US Release Date: 08/18/2006
Directed by:Bart Freundlich
Julianne Moore and David Duchovny in Trust the Man.
Since Woody Allen seems to have temporarily abandoned Manhattan for London, writer-director Bart Freundlich attempts to step into the void with Trust the Man, a movie about a group of Manhattanites dealing with love, sex and a sense of their own immortality. While the cast is good and there are quite a few amusing moments, the end result, hampered in part by an over the top ending, is an unstable movie that manages to entertain but never wow you.
The story centers around two couples. Rebecca, an actress preparing for an upcoming play, is married to Tom, a former ad-copywriter who now stays at home to raise his and Rebecca's children. Their marriage seems happy except for their troubles in the bedroom. Rebecca continually refuses to have sex with Tom and yet somehow seems surprised later when he goes outside the marriage to have some.
Tobey is Rebecca's brother and Tom's best friend. He's dating Elaine, who is Rebecca's best friend. Elaine is looking to settle down and start a family, while Tobey is way too obsessed with death and his ex-girlfriend to do anything about it.
After both relationships founder, it is up to the men to rebuild them, since, as in seemingly every love story ever produced by Hollywood, it is the men who are apparently in the wrong. One interesting side story that is never fully explored is the relationship between Rebecca and her younger co-star. He has a crush on her and in a few scenes the movie implies that she has reciprocated something, but it's never spelled out and Tom is the only who seems to have anything to apologize for.
The best moments are the comedic ones. Tom's trip to a Sex Addicts Anonymous meeting is fairly amusing, although if wanting to have sex with your wife and occasionally looking at porn makes you a sex addict, there would be a lot more people in therapy than there are now.
While most of the story is fairly well grounded in reality, the ending is pure Hollywood. Without giving away the specifics, both relationships are mended in the theater at Lincoln Center in full view of the audience in a farcical and over the top manner that could only happen in a movie.
Like many a Woody Allen movie, Manhattan landmarks are featured throughout the story, from the Village to the Upper West Side. I always enjoy seeing the city in movies, especially when it actually is the city and not Toronto, but in this case it isn't really anything more than eye-candy.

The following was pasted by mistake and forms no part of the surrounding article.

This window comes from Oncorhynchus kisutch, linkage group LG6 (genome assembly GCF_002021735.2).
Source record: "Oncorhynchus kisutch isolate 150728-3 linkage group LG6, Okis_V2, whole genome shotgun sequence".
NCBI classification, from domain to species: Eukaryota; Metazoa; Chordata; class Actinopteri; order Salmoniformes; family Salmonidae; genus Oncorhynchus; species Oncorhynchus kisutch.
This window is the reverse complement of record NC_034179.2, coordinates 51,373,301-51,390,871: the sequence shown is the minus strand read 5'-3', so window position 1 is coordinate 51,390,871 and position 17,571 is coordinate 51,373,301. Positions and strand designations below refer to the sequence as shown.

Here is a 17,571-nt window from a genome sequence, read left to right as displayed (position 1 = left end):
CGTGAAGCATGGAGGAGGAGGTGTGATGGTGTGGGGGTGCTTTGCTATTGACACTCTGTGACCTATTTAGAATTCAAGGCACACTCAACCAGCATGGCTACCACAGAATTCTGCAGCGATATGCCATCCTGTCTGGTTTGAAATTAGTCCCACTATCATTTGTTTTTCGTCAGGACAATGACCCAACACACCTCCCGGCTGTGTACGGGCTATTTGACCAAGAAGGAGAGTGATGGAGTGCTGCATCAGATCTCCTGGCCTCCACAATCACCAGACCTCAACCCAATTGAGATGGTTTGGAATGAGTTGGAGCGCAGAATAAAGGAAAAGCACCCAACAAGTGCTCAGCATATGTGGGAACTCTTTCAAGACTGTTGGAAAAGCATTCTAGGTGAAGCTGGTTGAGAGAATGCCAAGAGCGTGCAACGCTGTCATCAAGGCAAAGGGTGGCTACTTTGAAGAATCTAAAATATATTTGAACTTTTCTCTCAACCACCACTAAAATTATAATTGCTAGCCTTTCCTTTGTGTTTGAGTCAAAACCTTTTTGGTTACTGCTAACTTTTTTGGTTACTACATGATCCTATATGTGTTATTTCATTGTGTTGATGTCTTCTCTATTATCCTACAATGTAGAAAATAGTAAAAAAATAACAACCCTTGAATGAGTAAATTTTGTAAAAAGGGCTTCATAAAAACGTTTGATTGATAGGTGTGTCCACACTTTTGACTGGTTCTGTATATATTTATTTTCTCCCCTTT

Far from perfect but still somewhat enjoyable, I suppose until Woody returns to making movies here, we'll have to settle for what we can get.
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Billy Crudup and David Duchovny in Trust the Man.
I agree Scott, writer/director (and husband of star Julianne Moore) Bart Freundlich, seems to be mimicking Woody Allen with this very New York romantic comedy. His use of locations around the city is very reminiscent of Woody. Another thing that gives it an Allen like quality is the fact that the focus of the story jumps around to each of the four main characters. It's a true ensemble piece with no singular character dominating the storyline. Unfortunately it is nowhere near as good as Allen at his best, lacking his sharp wit and ear for dialogue.
The script paints such a cliched version of male/female romance that it begs a question of Freundlich. Is this how he sees men and women in relationships or is this his interpretation of how he thinks women see men and women in relationships? I ask that because the over-the-top ending that my brother mentioned, is pure chick-flick fantasy. In this world women are mature, if a bit emotionally needy, while men are generally selfish, lacking in a sense of romance, and unable to express their feelings. All it takes for these two couples to end the movie kissing is for the men to make a romantic gesture while spouting platitudes about love.
The cast is good. For the most part it stays a four person show with a couple of famous faces popping up for cameos or bit parts. Eve Mendes has a few scenes as Billy Crudup's ex. Garry Shandling and Bob Balaban are both therapists, and Ellen Barkin plays a lesbian who plants a kiss on Maggie Gyllenhaal. How ironic that David Duchovny plays a man attending Sex Addicts Anonymous meetings. Julianne Moore is a famous actress playing a famous actress. She hugely underplays it. It isn't until the final scene at the theater that she displays her inner Margo Channing. Together the film's two biggest stars lack any chemistry. Gyllenhaal and Crudup fare better and make a far more believable couple. They at least exhibit some passion for one another.
Despite the talents of the cast and the backdrop of the greatest city on the planet, Trust the Man never overcomes its simplistic psychology and decided lack of originality. A fact it seems to acknowledge by way of paying brief tribute to two romantic classics. In one scene a depressed Crudup watches The Way We Were, and later in the movie he yells Gyllenhaal's name in a crowded theater, “Elaine!” just like Dustin Hoffman did in that church at the climax of The Graduate. In the end though the best Trust the Man can muster is to be fairly amusing, and then only sporadically.
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